One-fourth of all U.S. business-to-business purchasing will be done online by
2003, predicts a new industry study that says the market is growing at the
rate of 33 percent a year.
The study by The Boston Consulting Group (BCG) predicts that
U.S. business-to-business e-commerce will reach $2.8 trillion in transaction
value in 2003.
“In 1998, U.S. business-to-business e-commerce was $671 billion, comprising
$92 billion in Internet-based transactions and $579 billion in transactions
using Electronic Data Interchange (EDI) over private networks,” said BCG
Senior Vice President David Pecaut, who co-heads the firm’s global e-commerce
“By 2003, the transaction value of business-to-business e-commerce over the
Internet will be $2.0 trillion, and an additional $780 billion in purchases
will be made over private networks using EDI.”
BCG said the size of the business-to-business e-commerce market is far
greater than is commonly reported, in part because it recognizes the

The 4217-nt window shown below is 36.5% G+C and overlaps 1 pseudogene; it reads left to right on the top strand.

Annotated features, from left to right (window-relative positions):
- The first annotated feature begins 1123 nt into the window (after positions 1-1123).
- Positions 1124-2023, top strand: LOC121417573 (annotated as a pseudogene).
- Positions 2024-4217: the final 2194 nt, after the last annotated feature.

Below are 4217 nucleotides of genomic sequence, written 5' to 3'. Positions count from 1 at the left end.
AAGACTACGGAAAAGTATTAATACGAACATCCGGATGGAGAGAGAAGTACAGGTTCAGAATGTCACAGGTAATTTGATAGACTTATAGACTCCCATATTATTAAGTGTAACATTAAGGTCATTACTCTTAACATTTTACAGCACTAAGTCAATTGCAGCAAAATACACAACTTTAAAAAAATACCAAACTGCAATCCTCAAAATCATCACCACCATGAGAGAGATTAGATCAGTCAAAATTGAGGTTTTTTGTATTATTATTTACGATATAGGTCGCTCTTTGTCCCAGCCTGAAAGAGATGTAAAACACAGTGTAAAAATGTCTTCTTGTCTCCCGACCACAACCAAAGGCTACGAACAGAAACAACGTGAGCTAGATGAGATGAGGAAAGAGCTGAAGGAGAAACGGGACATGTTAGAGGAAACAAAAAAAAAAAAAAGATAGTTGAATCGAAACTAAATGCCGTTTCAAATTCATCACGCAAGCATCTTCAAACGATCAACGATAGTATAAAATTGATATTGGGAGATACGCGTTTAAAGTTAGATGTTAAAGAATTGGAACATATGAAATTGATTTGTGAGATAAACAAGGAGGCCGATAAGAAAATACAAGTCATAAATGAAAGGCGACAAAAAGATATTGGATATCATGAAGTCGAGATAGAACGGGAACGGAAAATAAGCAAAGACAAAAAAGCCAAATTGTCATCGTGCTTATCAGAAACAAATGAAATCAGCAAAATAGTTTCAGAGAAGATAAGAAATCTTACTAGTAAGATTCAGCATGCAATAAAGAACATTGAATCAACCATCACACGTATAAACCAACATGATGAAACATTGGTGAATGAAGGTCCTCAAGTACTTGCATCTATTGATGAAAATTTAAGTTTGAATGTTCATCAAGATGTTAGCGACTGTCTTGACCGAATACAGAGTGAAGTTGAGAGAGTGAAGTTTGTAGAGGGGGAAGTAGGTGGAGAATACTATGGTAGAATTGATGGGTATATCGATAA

established base of Electronic Data Interchange (EDI) over private networks and its extensions to the Internet.
While EDI over private networks represented the lion’s share of 1998 volume
(86 percent), nearly all of the additional volume in 2003 (90 percent, or
$2.0 trillion) will be Internet-based transactions.
BCG predicts that business-to-business e-commerce will account for 24 percent
total business-to-business commerce by 2003.
“BCG developed this forecast by focusing on the total purchasing process,”
said BCG Vice President Andy Blackburn. “We counted all of the intermediate
transactions in the supply chain, and considered direct and indirect
purchases separately to accurately reflect
adoption rates. The result is much higher penetration than had been
The $700 billion North American B-to-B market is twice the size of
business-to-business e-commerce in the rest of the world combined ($330
billion), the study found.
North America will likely retain its significant lead over the next few
years, but the global dynamics of business-to-business e-commerce eventually
will shift in Western Europe, which lags 18 months behind North America in
business-to-business e-commerce adoption.
Asia and Latin America remain further behind, but this may change rapidly as
global supply chains go online, the study said.
By 2003, over 65 percent of all business-to-business e-commerce purchases
will be made by six sectors — retail, motor vehicles, shipping, industrial
equipment, high tech, and government. Cost savings, rather than strategic
opportunities, will drive most of the
initial adoption, the study said.
Founded in Boston in 1963, BCG is a management consulting firm that now
operates in 32 countries and 47 cities around the world.